If we consider the evolution of video games, it’s safe to say that early developers had little idea how profoundly their developmental choices would shape a generation of impressionable young minds. Consider the psychedelically tinged elements of gaming’s immortal Super Mario franchise (mushrooms make you grow!) or the gleeful gluttony of a limbed pink balloon named Kirby. Imaginative? Yes. Instructive? Depends how adroit you think one should be with a parasol, I suppose.
The completely logical argument here is that games aren’t supposed to be instructive; they’re supposed to be fun, and fun should be the prerogative no matter the age of the gamer. I largely agree with this, but my experience growing up with a controller in my hand showed me that when a game tried to express elements of the real, non-VG world within it, my nubile mind was opened to all sorts of profound misunderstandings.
Which brings us back to 1992, and to Street Fighter II.
This is the franchise that essentially birthed the fighter genre, and, as a young one, I had a special affinity for its second title. The one-on-one, power meter-based format brought a heightened dramatic tension to the gaming experience that was new to me, and the variety of characters and moves they could employ gave it a high replay value.
What may have been most notable to me, though, was that Street Fighter II’s characters came from different countries. As in, countries in the world, on Planet Earth. And when you fought each character, you would fight in a pixellated backdrop of your adversary’s home nation. It was the first game I really played that made such strong concessions to reality.
And let’s just say that I was more attuned to the intricacies of this game than I was to the lessons in my elementary school Geography textbooks.
So! Let us now go on a brief tour of the world together, as told by the places and faces of your favorite childhood button-masher.
(USA and Japan have been omitted, on the basis of the game’s dual-citizenship.)
It’s no accident that the dissolution of the Soviet Union is chronologically tied to a character who was continually pummeled whilst trying to perform a Spinning Pile Driver over and over (my left thumb aches at the memory). Such displays of overwhelming brute force have no place in a democracy-ruled era! And neither does bear-fighting, for that matter.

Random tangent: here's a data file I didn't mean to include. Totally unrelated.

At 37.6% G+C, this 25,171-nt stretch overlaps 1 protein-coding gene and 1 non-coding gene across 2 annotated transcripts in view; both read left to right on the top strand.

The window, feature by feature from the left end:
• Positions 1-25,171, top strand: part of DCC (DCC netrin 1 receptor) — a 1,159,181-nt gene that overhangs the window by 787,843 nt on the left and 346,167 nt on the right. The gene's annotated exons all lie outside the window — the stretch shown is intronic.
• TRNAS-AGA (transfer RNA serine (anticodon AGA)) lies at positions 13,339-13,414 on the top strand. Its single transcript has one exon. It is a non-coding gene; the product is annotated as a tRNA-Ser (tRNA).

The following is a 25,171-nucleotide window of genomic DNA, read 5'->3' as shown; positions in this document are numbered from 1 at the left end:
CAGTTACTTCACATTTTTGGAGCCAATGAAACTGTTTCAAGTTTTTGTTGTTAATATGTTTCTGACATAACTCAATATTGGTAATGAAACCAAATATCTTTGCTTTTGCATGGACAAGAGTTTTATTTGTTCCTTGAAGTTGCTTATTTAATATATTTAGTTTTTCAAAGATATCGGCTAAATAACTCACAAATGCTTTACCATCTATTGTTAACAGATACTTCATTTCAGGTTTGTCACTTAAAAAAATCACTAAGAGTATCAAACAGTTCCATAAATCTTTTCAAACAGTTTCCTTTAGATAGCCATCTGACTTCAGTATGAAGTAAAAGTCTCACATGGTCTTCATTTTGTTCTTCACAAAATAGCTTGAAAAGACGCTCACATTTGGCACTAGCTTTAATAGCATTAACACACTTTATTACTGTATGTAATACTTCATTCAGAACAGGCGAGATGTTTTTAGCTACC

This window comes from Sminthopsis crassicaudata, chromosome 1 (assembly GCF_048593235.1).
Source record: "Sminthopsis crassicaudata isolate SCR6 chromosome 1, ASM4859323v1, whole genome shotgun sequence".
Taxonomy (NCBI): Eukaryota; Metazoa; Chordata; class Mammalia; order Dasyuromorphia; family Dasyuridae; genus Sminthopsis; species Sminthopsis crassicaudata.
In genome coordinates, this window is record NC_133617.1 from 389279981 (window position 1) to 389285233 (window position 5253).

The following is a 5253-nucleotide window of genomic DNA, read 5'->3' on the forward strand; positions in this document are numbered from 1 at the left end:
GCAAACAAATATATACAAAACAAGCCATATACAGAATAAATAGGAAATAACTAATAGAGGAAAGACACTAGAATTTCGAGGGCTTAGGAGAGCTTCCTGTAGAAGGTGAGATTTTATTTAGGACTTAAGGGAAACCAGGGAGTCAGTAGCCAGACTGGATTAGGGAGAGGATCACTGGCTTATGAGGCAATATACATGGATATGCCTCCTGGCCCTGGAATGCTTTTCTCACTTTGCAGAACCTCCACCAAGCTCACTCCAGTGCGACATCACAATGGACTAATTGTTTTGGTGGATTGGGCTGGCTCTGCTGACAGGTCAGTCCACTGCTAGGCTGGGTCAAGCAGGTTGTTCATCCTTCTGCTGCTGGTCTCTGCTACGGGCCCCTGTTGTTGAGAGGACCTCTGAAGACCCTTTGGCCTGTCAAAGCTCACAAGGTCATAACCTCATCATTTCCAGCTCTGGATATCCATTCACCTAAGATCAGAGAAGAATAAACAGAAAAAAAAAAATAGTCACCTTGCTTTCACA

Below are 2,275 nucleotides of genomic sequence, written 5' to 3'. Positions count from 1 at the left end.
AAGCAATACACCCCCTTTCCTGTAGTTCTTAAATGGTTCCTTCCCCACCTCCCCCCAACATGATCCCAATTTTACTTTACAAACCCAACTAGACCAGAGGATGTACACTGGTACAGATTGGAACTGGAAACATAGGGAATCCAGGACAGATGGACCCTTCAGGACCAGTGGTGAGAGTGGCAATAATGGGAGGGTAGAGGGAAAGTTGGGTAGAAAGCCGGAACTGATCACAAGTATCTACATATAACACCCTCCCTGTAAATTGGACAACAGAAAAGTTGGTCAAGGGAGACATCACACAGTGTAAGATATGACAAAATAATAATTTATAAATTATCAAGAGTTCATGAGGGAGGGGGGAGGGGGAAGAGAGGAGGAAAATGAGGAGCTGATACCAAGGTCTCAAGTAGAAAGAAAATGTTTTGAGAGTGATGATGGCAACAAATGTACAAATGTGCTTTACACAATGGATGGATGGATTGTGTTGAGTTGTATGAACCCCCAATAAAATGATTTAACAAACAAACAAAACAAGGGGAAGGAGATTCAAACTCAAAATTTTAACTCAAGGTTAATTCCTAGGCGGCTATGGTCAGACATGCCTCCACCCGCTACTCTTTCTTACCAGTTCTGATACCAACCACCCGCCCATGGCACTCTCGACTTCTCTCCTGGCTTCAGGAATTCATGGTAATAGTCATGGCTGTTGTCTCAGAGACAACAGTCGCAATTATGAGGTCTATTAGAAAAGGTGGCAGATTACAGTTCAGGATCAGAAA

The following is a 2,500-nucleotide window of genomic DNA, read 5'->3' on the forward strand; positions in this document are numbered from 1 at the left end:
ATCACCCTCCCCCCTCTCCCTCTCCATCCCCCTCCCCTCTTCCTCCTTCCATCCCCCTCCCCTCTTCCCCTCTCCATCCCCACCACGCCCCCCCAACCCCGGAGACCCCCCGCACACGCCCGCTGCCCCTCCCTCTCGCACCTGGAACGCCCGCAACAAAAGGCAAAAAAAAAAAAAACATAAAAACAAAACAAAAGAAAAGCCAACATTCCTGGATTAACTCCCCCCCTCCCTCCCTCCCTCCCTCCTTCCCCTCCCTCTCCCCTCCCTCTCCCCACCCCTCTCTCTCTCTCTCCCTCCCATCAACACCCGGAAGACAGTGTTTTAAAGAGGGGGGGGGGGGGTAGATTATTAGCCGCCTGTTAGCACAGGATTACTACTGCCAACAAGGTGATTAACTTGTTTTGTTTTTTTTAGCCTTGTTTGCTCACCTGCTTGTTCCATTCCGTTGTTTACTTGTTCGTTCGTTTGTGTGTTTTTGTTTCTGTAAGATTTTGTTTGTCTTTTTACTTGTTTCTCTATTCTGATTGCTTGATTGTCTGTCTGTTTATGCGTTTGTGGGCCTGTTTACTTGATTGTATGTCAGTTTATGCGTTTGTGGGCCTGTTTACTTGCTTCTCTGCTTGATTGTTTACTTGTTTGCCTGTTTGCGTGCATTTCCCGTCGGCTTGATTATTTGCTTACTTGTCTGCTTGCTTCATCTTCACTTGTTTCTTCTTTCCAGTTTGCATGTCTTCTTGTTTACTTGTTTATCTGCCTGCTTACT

Sure, there’s such a thing as capoeira, a beautiful form of martial art that originated in Brazil in the 16th century and would eventually be represented in the Street Fighter series through one Elena. But first and foremost, you must know that the Amazonian rainforest is infested with magical eels that turn boys into green, mow-hawked conductors of deadly electrical currents. And that this makes complete sense with the overall character design of this game. Oh, and the mutated boys love chewing on your head.
This may the most concentrated combination of regional stereotypes in recorded history. Yes, there are temples and elephants and skinny contortionists and mystics and ritual face-paste in India. It’s true. So why shouldn’t you battle a teleporting Gumby-limbed Vaishnavite in a temple full of elephants? If only Dhalsim bore a little more of a resemblance to Gandhiji . . .
As opposed to most every other country in the world — which are revealed to not be worthy of this game’s title — people in China actually fight on the STREETS. Small children cheer on the bloodshed, bicyclists ride by with varying levels of interest, and a nameless man chokes the shit out of a chicken for the entire match. Say what you will about the other nations visited, but the developers got this one right. Plus: what well-placed skirts they make over there!
The question here is: Did the SF2 programmers know things the common man of the 1990’s didn’t? Was there actually a chain of underground booze-fueled cage matches in Spain where disenfranchised matadors sliced each other to death with metal claws? Was this an attempt to bring public consciousness to a nefarious practice? But the question that rises above all the others is: if Vega’s so damn attractive, why doesn’t he show us? And why do I want to see him so bad? And is he maybe a woman?
Because that would be awesome.
1. Both the people and the statues in Thailand are insanely large.
2. The idea of tigers is really inspiring to these folks.
3. You have to be very careful when you name characters.
The Street Fighter series has since filled in many of these strange gaps and fleshed out the fighters’ stories to make more sense when held up to fanboy scrutiny and other critical eyes. Note, for example, Blanka has been recast as a sort of Elephant Man character, mutated by an electrical-storm plane crash and fighting around the world because he feels his mother is ashamed of him. Furthermore, in the series’ latest installment — Super Street Fighter IV — the vast majority of the levels do indeed take place on streets, with civilians taking in the fight while sporting regional styles/behaviors and whatnot. (Don’t let the hydraulics on those whips in the background distract, kids!)
For my part, though, I’ll say this: The strange creative messiness of the early console cartridges held a certain charm that’s hard to find in this more polished era of gaming. For me, Street Fighter II represents that era’s effort to blend the slightest touch of realism into that trippy mix. Its amusing design choices towards that end only make me fonder for the days in which game designers had so much yet to learn, and I put the controller in my hand and gleefully learned little.
About the Author:
Drew is the guy who comes over and demands you play Mario Tennis with him. He is also a playwright, couch-surfing traveler, and sometime Internet-writer for such conglomerates as MTV Networks and Village Voice Media.
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